HC Deb 11 November 1954 vol 532 cc1400-1
33. Mr. Nally

asked the Secretary of State for the Home Department if he will conduct an inquiry into the circumstances under which all police authorities, whilst strictly enforcing the laws relating to betting and lotteries against religious, social and other organisations are failing to take cognisance of continued and open breaches of existing law by bookmakers and their employees.

Major Lloyd-George

No, Sir. This matter was considered by the Royal Commission on Betting, Lotteries and Gaming, who were satisfied that the police enforced the law relating to betting to the extent which their resources allow. I have no reason to think that this is not still the case.

Mr. Nally

Is the Minister really not aware that voluntary money-making ventures for worthy causes are being systematically closed by the same police authority which cannot, or will not, enforce the law against bookmakers, particularly in relation to street betting? Whilst appreciating the difficulties of the police, may I ask whether the Minister would not agree that it is time that the Government and the House made an honest attempt to improve a situation in which hyprocrisy is complete, corruption is not unknown, and the law is held in universal contempt?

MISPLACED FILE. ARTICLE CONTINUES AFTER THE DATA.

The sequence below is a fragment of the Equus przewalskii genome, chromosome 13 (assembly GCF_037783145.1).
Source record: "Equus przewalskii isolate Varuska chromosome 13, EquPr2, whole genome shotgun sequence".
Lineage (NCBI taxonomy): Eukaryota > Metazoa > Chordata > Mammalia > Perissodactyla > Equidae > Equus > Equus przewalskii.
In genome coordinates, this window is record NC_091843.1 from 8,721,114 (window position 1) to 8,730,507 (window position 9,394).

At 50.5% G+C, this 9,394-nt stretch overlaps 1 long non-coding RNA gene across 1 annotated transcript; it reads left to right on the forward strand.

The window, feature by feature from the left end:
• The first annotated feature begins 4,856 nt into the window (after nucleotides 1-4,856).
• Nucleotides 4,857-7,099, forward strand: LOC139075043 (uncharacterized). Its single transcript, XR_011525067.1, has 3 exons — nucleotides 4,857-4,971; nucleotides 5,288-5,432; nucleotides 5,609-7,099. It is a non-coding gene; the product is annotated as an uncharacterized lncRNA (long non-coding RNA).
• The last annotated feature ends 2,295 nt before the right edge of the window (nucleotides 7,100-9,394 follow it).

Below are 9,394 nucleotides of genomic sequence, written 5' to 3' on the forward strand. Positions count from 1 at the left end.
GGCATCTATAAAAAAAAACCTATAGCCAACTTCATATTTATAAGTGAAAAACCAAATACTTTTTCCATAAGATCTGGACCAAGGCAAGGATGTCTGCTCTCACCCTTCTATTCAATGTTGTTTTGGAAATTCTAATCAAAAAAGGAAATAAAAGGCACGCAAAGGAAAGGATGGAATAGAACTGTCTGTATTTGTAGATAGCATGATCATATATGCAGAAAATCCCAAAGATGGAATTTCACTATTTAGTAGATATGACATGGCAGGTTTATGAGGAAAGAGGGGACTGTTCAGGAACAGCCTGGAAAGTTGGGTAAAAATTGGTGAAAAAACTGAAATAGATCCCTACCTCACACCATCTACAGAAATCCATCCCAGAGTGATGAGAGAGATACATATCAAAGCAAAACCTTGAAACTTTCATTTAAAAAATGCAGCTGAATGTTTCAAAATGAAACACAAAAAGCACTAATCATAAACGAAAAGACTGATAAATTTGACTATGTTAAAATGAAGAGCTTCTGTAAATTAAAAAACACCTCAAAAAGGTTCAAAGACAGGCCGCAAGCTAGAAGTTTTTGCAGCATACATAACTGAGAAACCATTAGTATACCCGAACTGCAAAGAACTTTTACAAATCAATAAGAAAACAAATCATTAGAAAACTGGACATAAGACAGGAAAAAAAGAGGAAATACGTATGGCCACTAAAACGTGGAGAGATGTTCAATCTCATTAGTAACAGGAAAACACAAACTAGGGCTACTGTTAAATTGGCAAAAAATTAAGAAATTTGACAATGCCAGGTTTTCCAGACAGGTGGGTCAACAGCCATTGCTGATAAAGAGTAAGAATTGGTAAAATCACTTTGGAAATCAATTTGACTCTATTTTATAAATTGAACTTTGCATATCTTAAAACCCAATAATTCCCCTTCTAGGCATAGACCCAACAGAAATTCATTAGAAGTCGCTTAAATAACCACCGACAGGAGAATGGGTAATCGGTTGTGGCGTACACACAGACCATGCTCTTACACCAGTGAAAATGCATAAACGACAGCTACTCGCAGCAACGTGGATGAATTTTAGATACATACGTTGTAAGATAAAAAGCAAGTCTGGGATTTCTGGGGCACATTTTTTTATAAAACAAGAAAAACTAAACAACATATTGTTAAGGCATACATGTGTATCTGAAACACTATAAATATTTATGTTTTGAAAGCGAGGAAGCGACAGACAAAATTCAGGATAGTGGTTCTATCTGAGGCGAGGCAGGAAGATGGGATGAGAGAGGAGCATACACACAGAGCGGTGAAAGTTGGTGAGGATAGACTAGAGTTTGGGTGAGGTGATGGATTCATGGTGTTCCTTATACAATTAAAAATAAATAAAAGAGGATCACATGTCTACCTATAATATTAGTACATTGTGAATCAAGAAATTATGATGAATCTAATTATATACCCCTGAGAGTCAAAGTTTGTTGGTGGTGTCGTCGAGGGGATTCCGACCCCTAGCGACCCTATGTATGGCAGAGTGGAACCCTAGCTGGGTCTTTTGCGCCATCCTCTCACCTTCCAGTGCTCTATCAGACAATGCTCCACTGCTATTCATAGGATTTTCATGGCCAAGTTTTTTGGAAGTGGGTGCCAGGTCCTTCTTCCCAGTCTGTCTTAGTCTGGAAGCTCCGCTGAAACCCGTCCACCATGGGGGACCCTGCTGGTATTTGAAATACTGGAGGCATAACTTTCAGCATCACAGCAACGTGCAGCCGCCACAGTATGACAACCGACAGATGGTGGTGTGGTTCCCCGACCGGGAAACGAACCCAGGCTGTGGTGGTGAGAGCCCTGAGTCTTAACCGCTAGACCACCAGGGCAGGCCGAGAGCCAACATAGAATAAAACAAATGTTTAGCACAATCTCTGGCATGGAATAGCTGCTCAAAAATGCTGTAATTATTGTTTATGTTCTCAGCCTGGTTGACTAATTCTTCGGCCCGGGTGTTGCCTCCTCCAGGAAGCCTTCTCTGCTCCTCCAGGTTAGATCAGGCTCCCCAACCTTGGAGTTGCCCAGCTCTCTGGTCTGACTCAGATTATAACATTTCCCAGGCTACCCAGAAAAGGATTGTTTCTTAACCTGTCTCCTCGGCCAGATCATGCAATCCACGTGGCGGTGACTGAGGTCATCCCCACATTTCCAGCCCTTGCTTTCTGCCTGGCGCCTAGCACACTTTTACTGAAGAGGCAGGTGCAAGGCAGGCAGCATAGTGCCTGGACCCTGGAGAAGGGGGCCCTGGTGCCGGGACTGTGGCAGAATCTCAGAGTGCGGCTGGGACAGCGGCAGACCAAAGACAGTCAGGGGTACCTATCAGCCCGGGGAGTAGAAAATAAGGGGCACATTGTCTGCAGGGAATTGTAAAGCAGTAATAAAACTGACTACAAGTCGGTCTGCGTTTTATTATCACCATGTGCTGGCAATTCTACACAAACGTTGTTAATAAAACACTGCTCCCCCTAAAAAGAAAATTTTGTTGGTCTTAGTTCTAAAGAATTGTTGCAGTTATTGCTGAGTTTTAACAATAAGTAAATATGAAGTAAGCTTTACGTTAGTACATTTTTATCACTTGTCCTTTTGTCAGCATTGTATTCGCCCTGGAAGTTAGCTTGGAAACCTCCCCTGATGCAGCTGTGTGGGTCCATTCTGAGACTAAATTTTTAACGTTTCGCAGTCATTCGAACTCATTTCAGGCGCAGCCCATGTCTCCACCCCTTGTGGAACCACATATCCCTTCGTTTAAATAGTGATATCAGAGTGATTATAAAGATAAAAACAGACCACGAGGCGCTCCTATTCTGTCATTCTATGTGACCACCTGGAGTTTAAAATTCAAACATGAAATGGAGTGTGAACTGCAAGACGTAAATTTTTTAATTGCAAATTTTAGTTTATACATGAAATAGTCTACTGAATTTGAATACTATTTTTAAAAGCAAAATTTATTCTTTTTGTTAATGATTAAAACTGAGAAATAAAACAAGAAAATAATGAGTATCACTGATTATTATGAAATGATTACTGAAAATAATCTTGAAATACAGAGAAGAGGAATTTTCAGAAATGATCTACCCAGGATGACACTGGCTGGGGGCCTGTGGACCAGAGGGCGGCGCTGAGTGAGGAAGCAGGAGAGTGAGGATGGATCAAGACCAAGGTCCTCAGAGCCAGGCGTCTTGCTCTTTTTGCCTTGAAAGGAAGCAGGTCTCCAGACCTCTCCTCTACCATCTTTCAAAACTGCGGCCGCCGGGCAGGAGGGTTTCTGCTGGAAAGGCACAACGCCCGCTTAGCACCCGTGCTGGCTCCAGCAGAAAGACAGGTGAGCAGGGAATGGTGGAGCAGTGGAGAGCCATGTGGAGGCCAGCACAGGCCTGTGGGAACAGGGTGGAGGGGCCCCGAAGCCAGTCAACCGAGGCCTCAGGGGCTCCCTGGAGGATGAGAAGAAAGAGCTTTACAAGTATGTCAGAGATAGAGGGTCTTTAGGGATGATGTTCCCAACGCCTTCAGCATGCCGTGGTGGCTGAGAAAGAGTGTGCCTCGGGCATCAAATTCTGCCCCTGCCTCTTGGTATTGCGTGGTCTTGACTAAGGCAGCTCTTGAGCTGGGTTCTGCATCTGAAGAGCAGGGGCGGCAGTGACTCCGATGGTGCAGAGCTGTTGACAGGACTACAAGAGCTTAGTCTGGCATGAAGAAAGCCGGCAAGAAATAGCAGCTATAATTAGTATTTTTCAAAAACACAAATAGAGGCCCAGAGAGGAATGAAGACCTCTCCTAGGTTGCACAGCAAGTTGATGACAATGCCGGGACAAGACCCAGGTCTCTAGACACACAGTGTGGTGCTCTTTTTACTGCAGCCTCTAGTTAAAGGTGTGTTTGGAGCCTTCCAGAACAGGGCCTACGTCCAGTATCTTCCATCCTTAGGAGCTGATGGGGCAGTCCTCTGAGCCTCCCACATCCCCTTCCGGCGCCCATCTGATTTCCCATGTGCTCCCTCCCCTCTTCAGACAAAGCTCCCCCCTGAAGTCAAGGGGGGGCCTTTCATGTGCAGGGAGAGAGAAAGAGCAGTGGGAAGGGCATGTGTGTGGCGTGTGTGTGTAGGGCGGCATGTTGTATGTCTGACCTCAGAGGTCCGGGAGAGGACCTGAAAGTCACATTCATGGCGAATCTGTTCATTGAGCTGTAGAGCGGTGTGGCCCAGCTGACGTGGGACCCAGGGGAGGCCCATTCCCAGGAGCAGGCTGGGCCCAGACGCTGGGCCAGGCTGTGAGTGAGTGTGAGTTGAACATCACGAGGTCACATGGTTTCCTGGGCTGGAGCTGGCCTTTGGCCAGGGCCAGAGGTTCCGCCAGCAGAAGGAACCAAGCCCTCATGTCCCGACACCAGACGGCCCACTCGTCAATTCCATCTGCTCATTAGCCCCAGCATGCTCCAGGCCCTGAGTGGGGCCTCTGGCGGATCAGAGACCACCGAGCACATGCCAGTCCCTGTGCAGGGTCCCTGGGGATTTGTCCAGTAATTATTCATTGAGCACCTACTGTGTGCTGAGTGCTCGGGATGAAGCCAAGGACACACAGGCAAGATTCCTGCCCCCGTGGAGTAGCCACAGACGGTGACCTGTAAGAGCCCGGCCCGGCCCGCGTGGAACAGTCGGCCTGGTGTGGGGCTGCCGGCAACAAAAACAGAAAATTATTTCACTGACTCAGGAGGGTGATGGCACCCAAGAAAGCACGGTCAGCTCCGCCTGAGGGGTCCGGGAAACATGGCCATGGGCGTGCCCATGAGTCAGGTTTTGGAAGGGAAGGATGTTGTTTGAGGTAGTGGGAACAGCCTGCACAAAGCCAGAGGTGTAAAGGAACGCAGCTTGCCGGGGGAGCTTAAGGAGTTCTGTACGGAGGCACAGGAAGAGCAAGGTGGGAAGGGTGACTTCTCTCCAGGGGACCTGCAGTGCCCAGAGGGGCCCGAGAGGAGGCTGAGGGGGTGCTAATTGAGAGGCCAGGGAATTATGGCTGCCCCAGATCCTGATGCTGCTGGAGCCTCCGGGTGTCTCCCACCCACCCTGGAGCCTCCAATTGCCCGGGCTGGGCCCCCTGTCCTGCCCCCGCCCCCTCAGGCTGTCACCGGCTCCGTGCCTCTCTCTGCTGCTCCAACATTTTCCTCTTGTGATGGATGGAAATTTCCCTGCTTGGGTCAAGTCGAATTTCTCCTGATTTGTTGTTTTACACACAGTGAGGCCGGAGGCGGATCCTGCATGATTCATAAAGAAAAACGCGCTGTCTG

Major Lloyd-George

The hon. Gentleman will appreciate that this is an extremely difficult matter. I said in answering the Question that the Royal Commission itself felt that, within their resources, the police were doing what they could. One of the difficulties has been the considerable growth in the number and size of lotteries promoted for religious, social and athletic purposes.

Mr. Ede

Is the right hon. and learned Gentleman himself considering bringing forward legislation to deal with the problem of these lotteries?